Something Your Organization Can Learn from Zen Buddhist Design

Something Your Organization Can Learn from Zen Buddhist Design

Many years ago when I was a student in college, there was an exhibit in the city of zen buddhist sumi e paintings. The first time I visited the exhibit, I stood there for hours just staring at the works.

At the time, I didnt know what really drew me into those paintings. They were beautiful, organic, precise, and felt clear as air. I returned several times during the weeks they were showcased and continued to be fascinated by the works.

A year later, one of my courses focused on studying the design of sumi e paintings and I discovered why I was so drawn to them.

When you look at zen buddhist sumi e paintings, what you will often see on the surface are details of objects or landscapes that emerge from soft empty space across the compositionthe tops of mountains or branches and leaves that seem to float on the paper. Most of the painting is blanknothing.

By revealing less, the paintings pull you in, forcing you to internalize the composition by looking inward into your own imagination to fill in the negative space. Much like our childhood exercise of connect-the-dots, our mind has the tendency to create order and meaning out of something that may seem random and chaotic. We are wired to seek and create meaning out of these things.

So for me, when I see the details of the mountain tops floating in empty space in a sumi e painting, I imagine rolling clouds that move in and out sometimes revealing the valleys below. The painting allows me to create my own personal experience, my own story, and my own meaning. This is something we can learn to incorporate when communicating with audiences in the age of information overload.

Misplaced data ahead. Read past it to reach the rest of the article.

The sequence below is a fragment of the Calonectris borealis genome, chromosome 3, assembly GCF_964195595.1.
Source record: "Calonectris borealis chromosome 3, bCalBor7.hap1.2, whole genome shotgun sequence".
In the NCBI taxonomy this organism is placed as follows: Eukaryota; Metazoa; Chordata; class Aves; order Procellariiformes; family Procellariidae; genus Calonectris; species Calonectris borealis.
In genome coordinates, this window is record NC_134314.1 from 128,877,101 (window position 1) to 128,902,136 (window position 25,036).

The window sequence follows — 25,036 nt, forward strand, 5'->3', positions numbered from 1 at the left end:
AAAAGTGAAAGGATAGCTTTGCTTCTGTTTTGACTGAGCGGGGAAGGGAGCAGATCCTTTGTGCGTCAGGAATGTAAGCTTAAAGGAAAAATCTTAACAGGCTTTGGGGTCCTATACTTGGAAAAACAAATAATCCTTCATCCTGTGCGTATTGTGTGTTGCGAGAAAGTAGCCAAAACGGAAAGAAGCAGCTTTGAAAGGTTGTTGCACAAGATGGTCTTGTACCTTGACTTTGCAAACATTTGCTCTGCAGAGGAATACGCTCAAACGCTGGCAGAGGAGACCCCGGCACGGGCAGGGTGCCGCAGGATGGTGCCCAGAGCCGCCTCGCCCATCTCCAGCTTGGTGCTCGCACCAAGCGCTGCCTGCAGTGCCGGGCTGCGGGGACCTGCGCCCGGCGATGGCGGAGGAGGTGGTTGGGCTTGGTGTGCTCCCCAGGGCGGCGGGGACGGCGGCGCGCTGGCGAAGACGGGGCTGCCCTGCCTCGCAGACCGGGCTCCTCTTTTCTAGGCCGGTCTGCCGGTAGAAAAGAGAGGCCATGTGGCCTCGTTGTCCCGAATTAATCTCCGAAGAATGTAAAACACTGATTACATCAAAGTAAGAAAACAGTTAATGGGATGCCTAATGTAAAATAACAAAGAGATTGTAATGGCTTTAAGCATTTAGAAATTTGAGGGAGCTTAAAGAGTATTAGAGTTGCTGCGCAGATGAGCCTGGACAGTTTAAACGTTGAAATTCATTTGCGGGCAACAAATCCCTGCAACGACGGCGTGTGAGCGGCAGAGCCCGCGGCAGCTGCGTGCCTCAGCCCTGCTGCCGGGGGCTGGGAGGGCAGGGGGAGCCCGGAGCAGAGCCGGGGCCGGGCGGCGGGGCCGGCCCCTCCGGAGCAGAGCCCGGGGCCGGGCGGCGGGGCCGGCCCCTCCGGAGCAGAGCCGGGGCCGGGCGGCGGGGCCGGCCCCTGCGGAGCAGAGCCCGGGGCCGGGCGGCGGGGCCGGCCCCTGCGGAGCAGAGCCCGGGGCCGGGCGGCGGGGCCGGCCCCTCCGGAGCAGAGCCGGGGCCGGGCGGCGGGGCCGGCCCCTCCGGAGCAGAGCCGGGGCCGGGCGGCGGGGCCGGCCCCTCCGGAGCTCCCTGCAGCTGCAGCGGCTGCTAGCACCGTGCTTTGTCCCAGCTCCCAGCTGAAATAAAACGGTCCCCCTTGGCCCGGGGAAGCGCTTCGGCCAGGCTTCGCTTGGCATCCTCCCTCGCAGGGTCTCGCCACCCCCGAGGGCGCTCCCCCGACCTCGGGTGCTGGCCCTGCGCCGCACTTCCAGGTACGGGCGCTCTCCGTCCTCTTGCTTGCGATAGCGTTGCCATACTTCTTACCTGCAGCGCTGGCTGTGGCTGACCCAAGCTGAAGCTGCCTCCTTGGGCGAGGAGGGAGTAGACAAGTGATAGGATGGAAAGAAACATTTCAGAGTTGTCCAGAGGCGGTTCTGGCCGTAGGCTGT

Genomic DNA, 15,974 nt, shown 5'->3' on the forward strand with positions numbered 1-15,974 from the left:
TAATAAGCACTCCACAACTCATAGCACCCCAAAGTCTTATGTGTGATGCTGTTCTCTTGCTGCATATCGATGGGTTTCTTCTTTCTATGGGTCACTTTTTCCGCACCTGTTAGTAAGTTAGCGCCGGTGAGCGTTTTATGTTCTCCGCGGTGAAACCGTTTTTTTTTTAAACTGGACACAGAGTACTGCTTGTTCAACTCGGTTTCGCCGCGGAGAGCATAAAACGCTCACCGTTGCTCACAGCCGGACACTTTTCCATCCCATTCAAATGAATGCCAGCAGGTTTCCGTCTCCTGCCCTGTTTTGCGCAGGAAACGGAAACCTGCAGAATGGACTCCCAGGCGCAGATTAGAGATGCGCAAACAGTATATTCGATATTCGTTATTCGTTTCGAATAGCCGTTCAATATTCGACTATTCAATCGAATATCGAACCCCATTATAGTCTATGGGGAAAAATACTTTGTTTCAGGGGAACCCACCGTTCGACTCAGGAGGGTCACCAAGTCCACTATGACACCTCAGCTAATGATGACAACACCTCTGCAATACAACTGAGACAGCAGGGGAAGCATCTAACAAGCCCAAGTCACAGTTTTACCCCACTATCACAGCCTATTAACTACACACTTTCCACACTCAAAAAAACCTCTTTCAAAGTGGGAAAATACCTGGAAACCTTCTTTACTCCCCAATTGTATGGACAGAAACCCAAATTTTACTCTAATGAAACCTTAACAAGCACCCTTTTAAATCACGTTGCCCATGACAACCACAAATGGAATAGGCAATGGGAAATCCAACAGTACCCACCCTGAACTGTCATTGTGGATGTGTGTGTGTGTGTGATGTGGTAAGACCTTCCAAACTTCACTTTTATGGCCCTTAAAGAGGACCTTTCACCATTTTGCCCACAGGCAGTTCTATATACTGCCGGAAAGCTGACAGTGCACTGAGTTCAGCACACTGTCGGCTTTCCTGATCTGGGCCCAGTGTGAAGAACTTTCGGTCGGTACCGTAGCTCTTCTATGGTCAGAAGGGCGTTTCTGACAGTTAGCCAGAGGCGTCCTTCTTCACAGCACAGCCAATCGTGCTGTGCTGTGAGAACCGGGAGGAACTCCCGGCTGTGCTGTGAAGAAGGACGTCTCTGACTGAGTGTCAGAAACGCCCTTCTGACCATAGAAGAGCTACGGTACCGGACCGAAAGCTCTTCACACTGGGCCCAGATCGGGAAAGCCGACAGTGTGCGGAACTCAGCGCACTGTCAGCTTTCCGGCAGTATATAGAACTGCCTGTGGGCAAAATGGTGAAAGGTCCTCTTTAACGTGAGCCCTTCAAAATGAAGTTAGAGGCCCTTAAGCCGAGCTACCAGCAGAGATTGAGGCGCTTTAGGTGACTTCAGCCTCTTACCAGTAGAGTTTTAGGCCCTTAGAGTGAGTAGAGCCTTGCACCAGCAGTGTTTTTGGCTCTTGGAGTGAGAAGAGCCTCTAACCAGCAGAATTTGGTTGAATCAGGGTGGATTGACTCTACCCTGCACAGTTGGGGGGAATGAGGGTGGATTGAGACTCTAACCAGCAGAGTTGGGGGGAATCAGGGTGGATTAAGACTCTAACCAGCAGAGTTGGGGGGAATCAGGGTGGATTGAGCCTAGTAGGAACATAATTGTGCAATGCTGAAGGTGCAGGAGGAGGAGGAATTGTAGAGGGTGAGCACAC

I recently shared this idea with participants in my Story-based Strategy and Analysis presentation at the 2014 Nonprofit Leadership Conference in Minneapolis, MN.

I asked participants of the session to close their eyes and think back to remember their earliest childhood memory. Members shared their memoriesthe first time seeing their deceased grandparent at a funeral, multicolored sandals on their feet as a child, spilling a basket of Hershey chocolates in their classroom and more.

I reminded everyone that although most of us responded emotionally to each of these stories, we were not there to actually witness these memories. The images painted in our minds as others told their stories came from our own mental maps and images.

The idea was to think about our audiences own assumptions, values, and culture as we develop and design narratives and messages that can be personalized and meaningful for them.

Many nonprofits have the tendency to put everything forward. Websites, brochures, emails, and appeal letters become cluttered with information. Excessive copy and messages often times creates barriers rather than bridges between nonprofits and their intended audiences.

By revealing less, we provide opportunities for audiences to find more personal meaning to our cause. To do that, the design of our messages need to be thoughtful and researched.

At LimeRed Studio, we walk communities through a process of discovery to identify the best approaches to designing meaningful experiences for their audiences to support their cause.

Download some of our Story-based Strategy and Analysis worksheets to start thinking about this process or contact us and tell your story. Wed love to hear from you.

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